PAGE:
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ExxonMobil, Chevron Slash Permian Spending

US oil producers ExxonMobil and Chevron announced they are tightening output, for combined global shut-ins of 800,000 B/D, in response to plunging crude prices and shrinking fuel demand.

Both companies are making deep cuts in the Permian, each with global shut-ins of up to 400,000 B/D this quarter.

With the decline in oil demand, more than half of the US rig fleet has gone quiet; the Permian Basin of west Texas and New Mexico account for 56% of the shutdown, according to Baker Hughes Co. data.

Exxon and Chevron have been sidelining Permian drilling equipment since the market started crashing in March. Since then, US crude prices have plunged nearly 70% and hit negative territory on 20 April.

Exxon will sideline 75% of its Permian drilling rigs, keeping 15 working. Chevron is cutting 125,000 B/D from its targeted exit rate for the Permian region and idling all but five drilling rigs, according to Bloomberg as of 1 May.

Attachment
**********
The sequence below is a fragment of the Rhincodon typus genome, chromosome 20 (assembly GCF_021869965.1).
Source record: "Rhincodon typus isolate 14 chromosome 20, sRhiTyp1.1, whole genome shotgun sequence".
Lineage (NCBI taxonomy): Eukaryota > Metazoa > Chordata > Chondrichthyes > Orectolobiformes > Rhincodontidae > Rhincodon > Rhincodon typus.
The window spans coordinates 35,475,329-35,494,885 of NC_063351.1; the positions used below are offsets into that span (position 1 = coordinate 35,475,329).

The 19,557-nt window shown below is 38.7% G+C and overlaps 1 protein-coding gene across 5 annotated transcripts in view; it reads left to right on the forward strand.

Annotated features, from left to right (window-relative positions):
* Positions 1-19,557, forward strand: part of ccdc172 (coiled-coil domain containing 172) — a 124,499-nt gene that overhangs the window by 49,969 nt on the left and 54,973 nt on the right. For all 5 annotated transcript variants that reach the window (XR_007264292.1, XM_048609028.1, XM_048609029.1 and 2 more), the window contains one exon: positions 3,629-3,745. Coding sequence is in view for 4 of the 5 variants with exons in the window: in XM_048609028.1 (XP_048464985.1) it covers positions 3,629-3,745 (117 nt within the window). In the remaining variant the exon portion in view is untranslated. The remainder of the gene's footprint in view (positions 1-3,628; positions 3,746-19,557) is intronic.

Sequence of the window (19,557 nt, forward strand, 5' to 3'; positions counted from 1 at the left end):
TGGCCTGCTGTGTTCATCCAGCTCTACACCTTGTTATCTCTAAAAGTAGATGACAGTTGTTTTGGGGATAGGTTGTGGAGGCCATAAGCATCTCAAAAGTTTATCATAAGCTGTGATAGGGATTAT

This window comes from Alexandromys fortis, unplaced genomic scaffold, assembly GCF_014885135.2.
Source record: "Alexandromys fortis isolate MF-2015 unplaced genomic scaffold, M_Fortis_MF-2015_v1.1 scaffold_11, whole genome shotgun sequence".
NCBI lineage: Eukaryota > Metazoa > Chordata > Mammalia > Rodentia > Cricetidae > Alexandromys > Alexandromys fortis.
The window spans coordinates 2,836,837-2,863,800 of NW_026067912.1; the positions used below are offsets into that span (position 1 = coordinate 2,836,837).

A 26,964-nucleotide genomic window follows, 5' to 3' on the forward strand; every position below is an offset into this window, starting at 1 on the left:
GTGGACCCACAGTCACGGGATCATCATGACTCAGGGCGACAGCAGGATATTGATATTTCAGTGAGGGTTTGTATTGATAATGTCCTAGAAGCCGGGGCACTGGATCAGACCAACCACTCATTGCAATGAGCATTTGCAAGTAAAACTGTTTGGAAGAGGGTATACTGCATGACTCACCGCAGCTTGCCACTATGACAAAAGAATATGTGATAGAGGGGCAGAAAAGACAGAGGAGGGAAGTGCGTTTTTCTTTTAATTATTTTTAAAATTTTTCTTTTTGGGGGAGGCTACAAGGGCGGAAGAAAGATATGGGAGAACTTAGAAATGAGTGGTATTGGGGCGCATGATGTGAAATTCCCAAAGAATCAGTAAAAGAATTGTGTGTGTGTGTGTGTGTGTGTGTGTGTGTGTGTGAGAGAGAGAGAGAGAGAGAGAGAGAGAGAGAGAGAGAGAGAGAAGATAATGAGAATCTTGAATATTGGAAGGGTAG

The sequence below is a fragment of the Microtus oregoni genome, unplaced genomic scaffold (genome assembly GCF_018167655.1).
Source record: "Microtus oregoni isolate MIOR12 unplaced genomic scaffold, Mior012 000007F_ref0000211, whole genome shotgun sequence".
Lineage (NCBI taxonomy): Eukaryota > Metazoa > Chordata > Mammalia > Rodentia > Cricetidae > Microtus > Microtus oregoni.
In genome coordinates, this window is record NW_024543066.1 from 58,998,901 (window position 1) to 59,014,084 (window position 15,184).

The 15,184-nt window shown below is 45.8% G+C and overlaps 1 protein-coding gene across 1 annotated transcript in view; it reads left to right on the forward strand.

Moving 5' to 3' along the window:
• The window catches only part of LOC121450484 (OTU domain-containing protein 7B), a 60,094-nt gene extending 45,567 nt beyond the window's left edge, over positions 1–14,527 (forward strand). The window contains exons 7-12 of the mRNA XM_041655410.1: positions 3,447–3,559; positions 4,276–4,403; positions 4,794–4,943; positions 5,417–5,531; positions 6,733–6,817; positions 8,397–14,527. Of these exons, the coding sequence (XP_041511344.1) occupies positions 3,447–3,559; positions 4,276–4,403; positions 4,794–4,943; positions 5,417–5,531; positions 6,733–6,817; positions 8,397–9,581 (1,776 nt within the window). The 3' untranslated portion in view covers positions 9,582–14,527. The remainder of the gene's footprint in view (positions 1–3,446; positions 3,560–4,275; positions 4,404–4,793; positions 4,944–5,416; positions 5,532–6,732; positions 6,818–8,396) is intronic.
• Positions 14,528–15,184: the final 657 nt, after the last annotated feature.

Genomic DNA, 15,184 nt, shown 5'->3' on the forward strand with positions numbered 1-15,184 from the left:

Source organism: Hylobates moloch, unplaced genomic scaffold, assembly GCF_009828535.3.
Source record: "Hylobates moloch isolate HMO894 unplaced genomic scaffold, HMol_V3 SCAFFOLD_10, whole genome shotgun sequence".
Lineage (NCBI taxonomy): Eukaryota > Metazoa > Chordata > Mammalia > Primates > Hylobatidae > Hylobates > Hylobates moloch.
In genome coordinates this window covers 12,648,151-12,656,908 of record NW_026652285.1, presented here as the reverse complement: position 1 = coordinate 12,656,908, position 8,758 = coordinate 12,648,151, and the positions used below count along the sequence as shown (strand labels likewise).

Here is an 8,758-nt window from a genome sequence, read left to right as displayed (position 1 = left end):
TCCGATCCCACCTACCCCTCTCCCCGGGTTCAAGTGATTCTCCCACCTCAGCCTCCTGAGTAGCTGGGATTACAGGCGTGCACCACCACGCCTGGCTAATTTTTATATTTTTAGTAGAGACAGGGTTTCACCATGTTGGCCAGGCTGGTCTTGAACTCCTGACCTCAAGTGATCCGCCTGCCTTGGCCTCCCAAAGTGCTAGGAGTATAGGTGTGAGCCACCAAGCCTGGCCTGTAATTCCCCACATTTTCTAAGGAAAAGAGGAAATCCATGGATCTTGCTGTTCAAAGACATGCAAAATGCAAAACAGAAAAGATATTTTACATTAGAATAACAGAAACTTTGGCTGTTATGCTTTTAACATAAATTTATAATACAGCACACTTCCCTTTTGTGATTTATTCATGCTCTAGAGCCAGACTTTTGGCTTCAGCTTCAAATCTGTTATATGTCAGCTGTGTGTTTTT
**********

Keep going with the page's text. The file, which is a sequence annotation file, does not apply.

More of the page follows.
“We would intend to bring activity back to the Permian when we see prices recover,” Chevron Chief Financial Officer Pierre Breber said.

Exxon posted a $610-million first-quarter loss, its first quarterly loss in 3 decades, on a nearly $3-billion inventory writedown reflecting lower margins and prices. Chevron posted a $3.6-billion profit on asset sales and improved refining results.

Both companies will slash spending budgets by 30% this year. Chevron cut its capital spending budget to $14 billion, and Exxon has set 2020 spending at $23 billion, its lowest in 4 years.

Even though their results topped Wall Street’s reduced estimates, Exxon shares fell 7% to $43.14 while Chevron dropped 2.8% to $89.44.

ExxonMobil, Chevron Slash Permian Spending

01 June 2020

Volume: 72 | Issue: 6

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